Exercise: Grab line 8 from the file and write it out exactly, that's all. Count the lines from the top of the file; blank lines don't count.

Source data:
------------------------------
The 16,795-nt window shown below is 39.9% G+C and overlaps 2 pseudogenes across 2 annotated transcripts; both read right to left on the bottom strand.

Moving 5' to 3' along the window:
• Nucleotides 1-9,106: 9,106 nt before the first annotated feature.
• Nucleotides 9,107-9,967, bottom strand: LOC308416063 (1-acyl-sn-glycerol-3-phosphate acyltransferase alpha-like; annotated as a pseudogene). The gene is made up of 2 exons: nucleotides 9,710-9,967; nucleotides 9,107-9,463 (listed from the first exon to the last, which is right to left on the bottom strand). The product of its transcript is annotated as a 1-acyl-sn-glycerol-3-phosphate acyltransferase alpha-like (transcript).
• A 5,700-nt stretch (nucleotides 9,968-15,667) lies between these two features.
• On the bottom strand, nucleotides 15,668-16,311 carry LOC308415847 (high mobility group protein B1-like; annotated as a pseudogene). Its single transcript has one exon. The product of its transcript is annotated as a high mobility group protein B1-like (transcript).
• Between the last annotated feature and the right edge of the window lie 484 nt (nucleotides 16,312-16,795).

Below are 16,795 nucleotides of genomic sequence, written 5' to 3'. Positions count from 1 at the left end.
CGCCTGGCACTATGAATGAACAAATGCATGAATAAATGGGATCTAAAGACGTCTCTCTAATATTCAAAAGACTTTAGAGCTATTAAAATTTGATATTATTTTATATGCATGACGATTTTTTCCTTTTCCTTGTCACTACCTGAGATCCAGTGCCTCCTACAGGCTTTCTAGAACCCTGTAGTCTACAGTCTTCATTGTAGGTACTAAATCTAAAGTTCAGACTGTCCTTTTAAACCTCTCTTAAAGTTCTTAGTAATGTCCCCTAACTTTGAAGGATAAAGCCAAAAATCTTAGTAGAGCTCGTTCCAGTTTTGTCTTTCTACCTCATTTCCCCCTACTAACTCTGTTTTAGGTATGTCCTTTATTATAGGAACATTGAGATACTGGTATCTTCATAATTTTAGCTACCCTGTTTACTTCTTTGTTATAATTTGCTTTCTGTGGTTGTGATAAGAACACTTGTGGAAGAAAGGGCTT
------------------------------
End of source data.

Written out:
Below are 16,795 nucleotides of genomic sequence, written 5' to 3'. Positions count from 1 at the left end.